Somaliland’s identity as a country is unique in the context of the Somali Peninsula. The Somali Republic had only two constituent countries: Somaliland and Somalia. It was formed by the union of these two previously separate and independent states. This creates an implicit situation in which there are no legal, historical, or political bases on which regions of what was the Somali Republic could secede. A separation between the only two entities that united to form the Somali Republic is therefore only that: a dissolution of a union between the two parties rather than the secession of a single region amongst many. In other words, it would constitute the dissolution of a union between two equal states, just as in the case of Gambia and Senegal when their union was dissolved. The consensus view is that Somaliland has an exceptional and uniquely justified case for international recognition and a proven 30-year track record of governing itself: a record that obviously far exceeds that of Somalia.
The fourth and last point that needs to be considered is ‘what to do now?’
This debate marked an important move towards the fulfilment of the desire of Somaliland to gain nothing less than full International Recognition. But obviously there is more work needed to achieve that goal. This moment must not therefore be seen as an end, but as an important step to build upon.
I am not sure, in the history of the UK Parliament, if there has been such an engaging debate on a Somaliland issue before. For the last three decades it certainly hasn’t happened. I have since seen few people, obviously anti-Somaliland, who have tried to downgrade what happened yesterday! But we need to build on this momentum by:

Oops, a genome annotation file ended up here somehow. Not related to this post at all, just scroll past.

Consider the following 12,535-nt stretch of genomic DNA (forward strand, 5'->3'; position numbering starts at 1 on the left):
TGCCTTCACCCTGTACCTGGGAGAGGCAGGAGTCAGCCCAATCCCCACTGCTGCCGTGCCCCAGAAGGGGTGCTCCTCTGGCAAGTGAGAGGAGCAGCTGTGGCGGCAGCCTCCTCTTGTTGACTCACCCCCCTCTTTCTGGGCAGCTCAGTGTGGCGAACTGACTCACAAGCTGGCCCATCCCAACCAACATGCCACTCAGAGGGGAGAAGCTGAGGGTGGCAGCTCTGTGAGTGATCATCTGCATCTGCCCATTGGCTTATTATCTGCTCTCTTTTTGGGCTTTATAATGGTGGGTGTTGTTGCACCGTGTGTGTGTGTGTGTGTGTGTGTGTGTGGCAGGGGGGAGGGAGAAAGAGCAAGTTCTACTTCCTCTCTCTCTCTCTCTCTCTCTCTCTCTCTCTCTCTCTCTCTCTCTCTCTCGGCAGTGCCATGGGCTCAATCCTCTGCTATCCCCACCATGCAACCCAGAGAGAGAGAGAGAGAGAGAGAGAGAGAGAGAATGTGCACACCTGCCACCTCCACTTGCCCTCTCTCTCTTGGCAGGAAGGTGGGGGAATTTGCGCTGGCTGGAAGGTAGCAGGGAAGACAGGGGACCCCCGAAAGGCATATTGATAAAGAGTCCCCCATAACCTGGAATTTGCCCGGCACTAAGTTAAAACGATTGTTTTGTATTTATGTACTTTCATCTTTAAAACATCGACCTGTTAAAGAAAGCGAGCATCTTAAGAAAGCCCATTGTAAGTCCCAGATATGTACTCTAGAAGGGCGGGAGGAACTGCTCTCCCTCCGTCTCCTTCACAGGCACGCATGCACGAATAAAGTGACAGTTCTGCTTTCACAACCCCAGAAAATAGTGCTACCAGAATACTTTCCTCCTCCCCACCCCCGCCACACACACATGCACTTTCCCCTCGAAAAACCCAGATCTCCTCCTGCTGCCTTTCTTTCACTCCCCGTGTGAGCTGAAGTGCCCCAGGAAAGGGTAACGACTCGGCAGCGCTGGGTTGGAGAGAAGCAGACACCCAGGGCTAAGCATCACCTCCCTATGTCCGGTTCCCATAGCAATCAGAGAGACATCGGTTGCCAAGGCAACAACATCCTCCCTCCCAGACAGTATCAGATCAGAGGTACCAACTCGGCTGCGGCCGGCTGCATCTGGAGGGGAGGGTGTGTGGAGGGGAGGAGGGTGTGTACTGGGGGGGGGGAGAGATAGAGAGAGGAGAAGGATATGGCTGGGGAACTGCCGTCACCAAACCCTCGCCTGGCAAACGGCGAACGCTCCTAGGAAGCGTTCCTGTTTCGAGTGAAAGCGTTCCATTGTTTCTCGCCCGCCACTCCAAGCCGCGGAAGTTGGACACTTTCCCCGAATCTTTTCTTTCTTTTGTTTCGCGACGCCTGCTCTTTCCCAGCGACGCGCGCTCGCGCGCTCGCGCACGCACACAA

first recognizing that this is not an isolated accident, but it linked to the great coordinated moves that the current Somaliland Executive have made, including the excellent work done by Somaliland Representative in the USA and the recent interest of Americans in engaging more meaningfully with Somaliland through business and other relations. This led to the recent visit of the staff of the US Senate to Somaliland.
it should be also linked to the new conversation that has recently recommenced between the Somaliland and Ethiopian governments, including with the visit of the Somaliland Presidential delegation to Addis Ababa, which sends another important signal.
prior to this, Somaliland opened its doors for Taiwan as a gateway to Africa, a successful foreign relation between the two countries, from which resident Amb. Allen Chenhwa Lou broadly affirms that in Hargeysa, he represents “Taiwan in 10 East African countries”, and that Somaliland makes debut at Taipei International Food Show. China may see this relationship as an unnerving element in its policy in Africa, but Somaliland government managed wisely and firmly the conversation.
with those acknowledgements, we now need to call for all Somalilanders in the diaspora in other countries to take similar steps to work in their own countries while the mood is ripe for further advances such as those achieved in the US and the UK.
finally, despite the ‘formal answer’ from the FCDO to the debate, the UK Government is convinced the chances for Somaliland to improve, and both the recent updates on security travel advice and supporting of the CDC Group to invest in Berbera, give a signal. Somaliland need to capture that message and for instance insist on upgrading the UK Office in Hargeysa to full diplomatic mission.